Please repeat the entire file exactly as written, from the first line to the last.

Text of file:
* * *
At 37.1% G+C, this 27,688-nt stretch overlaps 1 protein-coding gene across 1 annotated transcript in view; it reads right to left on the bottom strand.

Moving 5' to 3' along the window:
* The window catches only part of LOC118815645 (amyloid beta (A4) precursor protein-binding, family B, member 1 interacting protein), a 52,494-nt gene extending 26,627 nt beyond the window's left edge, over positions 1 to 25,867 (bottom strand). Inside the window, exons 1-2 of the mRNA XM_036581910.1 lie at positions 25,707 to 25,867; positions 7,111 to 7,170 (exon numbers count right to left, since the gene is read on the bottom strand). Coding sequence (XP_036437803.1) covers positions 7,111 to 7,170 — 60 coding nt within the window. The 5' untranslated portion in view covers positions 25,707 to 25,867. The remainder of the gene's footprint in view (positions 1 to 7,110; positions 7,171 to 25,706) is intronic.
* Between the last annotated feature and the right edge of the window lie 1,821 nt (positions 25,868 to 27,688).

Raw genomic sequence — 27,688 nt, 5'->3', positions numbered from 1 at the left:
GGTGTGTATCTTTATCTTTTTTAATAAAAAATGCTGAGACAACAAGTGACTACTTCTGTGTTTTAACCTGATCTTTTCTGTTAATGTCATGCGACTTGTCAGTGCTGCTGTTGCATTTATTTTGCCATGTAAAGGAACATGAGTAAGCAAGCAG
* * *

At 37.1% G+C, this 27,688-nt stretch overlaps 1 protein-coding gene across 1 annotated transcript in view; it reads right to left on the bottom strand.

Moving 5' to 3' along the window:
* The window catches only part of LOC118815645 (amyloid beta (A4) precursor protein-binding, family B, member 1 interacting protein), a 52,494-nt gene extending 26,627 nt beyond the window's left edge, over positions 1 to 25,867 (bottom strand). Inside the window, exons 1-2 of the mRNA XM_036581910.1 lie at positions 25,707 to 25,867; positions 7,111 to 7,170 (exon numbers count right to left, since the gene is read on the bottom strand). Coding sequence (XP_036437803.1) covers positions 7,111 to 7,170 — 60 coding nt within the window. The 5' untranslated portion in view covers positions 25,707 to 25,867. The remainder of the gene's footprint in view (positions 1 to 7,110; positions 7,171 to 25,706) is intronic.
* Between the last annotated feature and the right edge of the window lie 1,821 nt (positions 25,868 to 27,688).

Raw genomic sequence — 27,688 nt, 5'->3', positions numbered from 1 at the left:
GGTGTGTATCTTTATCTTTTTTAATAAAAAATGCTGAGACAACAAGTGACTACTTCTGTGTTTTAACCTGATCTTTTCTGTTAATGTCATGCGACTTGTCAGTGCTGCTGTTGCATTTATTTTGCCATGTAAAGGAACATGAGTAAGCAAGCAG